Understanding how selective forces influence patterns of symmetry remains an active area of research in evolutionary biology. One hypothesis, which has received relatively little attention, suggests that the functional importance of morphological characters may influence patterns of symmetry. Specifically, it posits that for structures that display bilateral symmetry, those with greater functional importance should display lower levels of asymmetry. The aim of this study was to examine the patterns of fluctuating asymmetry (FA) present in the limb bones of freshwater turtles in the family Emydidae. Aquatic emydid turtles of the subfamily Deirochelyinae employ a hindlimb-dominant swimming style, suggesting that hindlimbs should display lower levels of FA. Consistent with the morpho-functional hypothesis of symmetry, we found a strong, clade-wise pattern of humeral-biased FA in aquatic Deirochelyinae. In contrast, some emydids of the subfamily Emydinae possess more terrestrial tendencies. As terrestrial locomotion places more equal importance on fore- and hindlimbs, we predicted that such behaviors may minimize differences in FA. No clade-wise pattern was detected in the subfamily Emydinae. We also detected a phylogenetic signal in FA within the femur and discovered that FA has evolved at vastly different rates between the fore- and hindlimbs.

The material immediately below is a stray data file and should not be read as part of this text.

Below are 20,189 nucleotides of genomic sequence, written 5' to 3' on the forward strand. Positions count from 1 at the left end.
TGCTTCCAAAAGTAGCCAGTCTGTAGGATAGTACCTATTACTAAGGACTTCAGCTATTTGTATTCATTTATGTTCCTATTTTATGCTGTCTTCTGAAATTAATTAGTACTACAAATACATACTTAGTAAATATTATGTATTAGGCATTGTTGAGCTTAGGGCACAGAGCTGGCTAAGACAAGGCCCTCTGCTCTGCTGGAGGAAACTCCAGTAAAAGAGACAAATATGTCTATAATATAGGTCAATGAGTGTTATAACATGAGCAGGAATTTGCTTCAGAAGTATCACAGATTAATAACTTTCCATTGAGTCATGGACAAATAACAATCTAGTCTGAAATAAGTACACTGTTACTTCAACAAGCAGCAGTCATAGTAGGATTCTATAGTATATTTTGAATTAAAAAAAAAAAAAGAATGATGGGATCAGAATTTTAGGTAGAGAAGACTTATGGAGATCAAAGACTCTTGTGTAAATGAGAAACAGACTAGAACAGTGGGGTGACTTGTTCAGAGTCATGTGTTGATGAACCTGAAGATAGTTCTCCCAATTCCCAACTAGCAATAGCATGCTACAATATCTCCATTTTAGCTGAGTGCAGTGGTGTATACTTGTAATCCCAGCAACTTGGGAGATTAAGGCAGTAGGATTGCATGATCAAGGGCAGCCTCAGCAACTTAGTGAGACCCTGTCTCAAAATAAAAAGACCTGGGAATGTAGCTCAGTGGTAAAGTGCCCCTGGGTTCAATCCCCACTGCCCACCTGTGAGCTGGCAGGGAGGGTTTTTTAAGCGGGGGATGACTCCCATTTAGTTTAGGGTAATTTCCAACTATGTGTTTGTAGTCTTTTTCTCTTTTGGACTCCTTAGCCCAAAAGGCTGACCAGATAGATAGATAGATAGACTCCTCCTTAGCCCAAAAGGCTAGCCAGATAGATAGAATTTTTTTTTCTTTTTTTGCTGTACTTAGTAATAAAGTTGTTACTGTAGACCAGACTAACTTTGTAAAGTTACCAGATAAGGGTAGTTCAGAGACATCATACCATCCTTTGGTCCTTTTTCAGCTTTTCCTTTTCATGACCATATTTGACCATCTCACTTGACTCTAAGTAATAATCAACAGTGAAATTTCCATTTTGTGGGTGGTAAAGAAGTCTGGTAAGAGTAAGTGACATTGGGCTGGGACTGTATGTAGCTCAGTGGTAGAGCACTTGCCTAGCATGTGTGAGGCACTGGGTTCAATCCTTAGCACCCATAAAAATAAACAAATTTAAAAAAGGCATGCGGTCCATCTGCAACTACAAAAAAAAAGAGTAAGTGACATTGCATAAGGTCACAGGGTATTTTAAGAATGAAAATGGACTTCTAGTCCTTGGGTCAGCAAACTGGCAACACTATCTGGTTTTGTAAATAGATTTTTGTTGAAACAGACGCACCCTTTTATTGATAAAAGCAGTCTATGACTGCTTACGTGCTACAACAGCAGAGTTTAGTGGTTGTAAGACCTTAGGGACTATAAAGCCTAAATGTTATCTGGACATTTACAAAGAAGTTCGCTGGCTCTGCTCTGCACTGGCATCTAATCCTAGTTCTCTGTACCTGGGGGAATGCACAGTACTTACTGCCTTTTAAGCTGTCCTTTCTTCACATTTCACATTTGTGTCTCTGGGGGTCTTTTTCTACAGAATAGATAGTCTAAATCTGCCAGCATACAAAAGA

We collected limb bone measurements from 522 disarticulated skeletal specimens representing 11 emydid species. The length of each bone (humerus and femora), defined as the maximum distance between the distal and proximal bony articular surfaces, was measured to the nearest 0.01 mm. Values presented here represent the average of three measurements from each bone of each specimen rounded to the nearest 0.01 mm.